The Chelsea Flower Show is the mother of all flower shows; the highlight of the horticultural season. Now in its 85th year, it is the ultimate showcase for designers; the bigger and showier and more over the top, the better. Medals are awarded in several categories and the competition is fierce. We had the chance to attend a morning of the build-up, the period when all the contractors, designers and worker bees are frantically laying out and planting their creations. There were thousands of pots of plants everywhere, with trucks backing in and cement mixers pouring and general chaos. Since it has been raining or threatening all week, everything was covered with a layer of mud. Nonetheless it was fascinating to watch the bare bones of designs being created, and marvel at the many perfect plant specimens waiting to be put into the ground. This year is the 300th anniversary of the birth of Carl Linnaeus. He was the Swedish botanist (pictured) who invented the nomenclature of plants, and in celebration of his tercentenary the Swedish government has created a very simple but elegant garden using plants that he used to grow in his garden, particularly his signature flower, Linnaea borealis, commonly known as twinflower. Several of the gardens looked very promising: Cancer Research UK has a dramatic 30 metre long sculpture down the middle which consists of 5 strands of curved oak ribbons that look like a helix and wind through the garden.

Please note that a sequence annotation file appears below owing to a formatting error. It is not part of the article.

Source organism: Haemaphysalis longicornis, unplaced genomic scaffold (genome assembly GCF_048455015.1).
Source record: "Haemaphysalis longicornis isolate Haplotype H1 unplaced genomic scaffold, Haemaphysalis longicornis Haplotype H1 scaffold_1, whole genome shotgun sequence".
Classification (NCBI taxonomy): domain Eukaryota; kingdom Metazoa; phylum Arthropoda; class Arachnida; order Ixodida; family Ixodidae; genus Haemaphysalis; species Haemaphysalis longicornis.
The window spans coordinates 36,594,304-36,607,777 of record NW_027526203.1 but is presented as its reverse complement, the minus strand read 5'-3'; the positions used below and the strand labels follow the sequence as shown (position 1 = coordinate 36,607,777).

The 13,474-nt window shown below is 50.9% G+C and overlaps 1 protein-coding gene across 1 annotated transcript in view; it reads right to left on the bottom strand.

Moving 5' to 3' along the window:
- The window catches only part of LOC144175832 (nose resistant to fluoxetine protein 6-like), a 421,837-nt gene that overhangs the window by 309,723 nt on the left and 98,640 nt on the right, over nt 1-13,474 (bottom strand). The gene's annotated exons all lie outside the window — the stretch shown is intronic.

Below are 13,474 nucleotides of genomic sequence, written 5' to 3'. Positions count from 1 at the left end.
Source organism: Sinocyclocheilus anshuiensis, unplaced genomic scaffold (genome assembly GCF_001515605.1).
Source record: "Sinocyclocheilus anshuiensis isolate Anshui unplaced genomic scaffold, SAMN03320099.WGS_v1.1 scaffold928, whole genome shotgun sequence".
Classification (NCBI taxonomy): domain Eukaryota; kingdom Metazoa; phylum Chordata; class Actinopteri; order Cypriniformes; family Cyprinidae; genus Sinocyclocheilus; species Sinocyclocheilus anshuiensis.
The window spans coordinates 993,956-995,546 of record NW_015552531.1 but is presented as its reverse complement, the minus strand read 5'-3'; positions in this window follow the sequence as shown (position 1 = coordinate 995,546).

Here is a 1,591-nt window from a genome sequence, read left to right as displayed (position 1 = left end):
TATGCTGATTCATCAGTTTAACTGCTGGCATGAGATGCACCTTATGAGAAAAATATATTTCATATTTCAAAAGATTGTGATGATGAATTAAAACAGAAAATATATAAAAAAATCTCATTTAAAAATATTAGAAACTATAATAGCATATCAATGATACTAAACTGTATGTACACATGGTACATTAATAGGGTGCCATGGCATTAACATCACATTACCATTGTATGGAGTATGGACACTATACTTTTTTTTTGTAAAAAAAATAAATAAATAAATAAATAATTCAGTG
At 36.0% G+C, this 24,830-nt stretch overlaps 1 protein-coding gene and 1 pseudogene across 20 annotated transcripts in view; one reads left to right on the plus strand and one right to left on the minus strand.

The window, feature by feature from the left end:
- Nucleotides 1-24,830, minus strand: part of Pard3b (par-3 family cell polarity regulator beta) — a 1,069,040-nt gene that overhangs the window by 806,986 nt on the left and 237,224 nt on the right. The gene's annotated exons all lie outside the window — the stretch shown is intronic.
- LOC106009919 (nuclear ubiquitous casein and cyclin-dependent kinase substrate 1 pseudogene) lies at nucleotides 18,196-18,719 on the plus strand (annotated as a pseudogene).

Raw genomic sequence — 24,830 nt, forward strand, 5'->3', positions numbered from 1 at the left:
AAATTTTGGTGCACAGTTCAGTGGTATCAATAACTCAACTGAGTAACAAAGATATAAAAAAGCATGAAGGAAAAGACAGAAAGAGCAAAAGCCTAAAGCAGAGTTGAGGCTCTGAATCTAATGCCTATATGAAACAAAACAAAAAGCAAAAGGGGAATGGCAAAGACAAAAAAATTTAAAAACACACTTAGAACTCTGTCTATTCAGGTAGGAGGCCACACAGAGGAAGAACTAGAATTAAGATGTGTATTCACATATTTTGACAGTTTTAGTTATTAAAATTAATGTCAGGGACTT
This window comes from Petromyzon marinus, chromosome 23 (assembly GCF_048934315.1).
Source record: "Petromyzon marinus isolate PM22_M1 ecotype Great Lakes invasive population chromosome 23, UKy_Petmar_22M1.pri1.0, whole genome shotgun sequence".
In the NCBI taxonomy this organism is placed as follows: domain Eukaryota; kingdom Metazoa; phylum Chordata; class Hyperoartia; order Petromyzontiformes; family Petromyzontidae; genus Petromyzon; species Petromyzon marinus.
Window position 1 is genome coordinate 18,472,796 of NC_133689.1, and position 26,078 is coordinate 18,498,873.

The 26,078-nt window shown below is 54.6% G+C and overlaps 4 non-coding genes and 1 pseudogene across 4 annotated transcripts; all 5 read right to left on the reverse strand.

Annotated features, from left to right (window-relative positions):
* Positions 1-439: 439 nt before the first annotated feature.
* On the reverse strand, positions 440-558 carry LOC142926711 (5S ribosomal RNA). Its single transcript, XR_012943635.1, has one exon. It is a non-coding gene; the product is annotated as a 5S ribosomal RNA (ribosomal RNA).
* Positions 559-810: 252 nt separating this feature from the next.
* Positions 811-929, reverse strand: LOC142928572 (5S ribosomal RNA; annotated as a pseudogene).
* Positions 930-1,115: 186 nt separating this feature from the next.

The focus of Chetwoods' garden was familiar, a 12 metre high sculpture that opens and closes in response to the sun and moon, first seen lurking in a London square last summer. The Fetzer Sustainable Winery Garden (pictured) is a luxuriant wildlife garden using recycled materials, including a recycled barn wood table and winery shed and a windmill that pumps water into the pond. The vibrantly coloured plants are California wildflowers, grown here by the British Wildflower Society. Can we attribute this success to global warming? The designer said it was the hot April this year, plus a good grower and that global warming was the "frosting on the cake". We look forward to seeing the Marshalls Sustainability Garden which has been designed to appeal to the UK's "conscience consumer" and will be a sustainable domestic garden. The Amnesty International Garden for Human Rights will also be using materials from sustainable sources and show its ethical and social concerns. After the show, it will be transferred to their office rooftop. Monday is the big opening, the Queen will be there .watch this space for more. :: RHS Chelsea Flower Show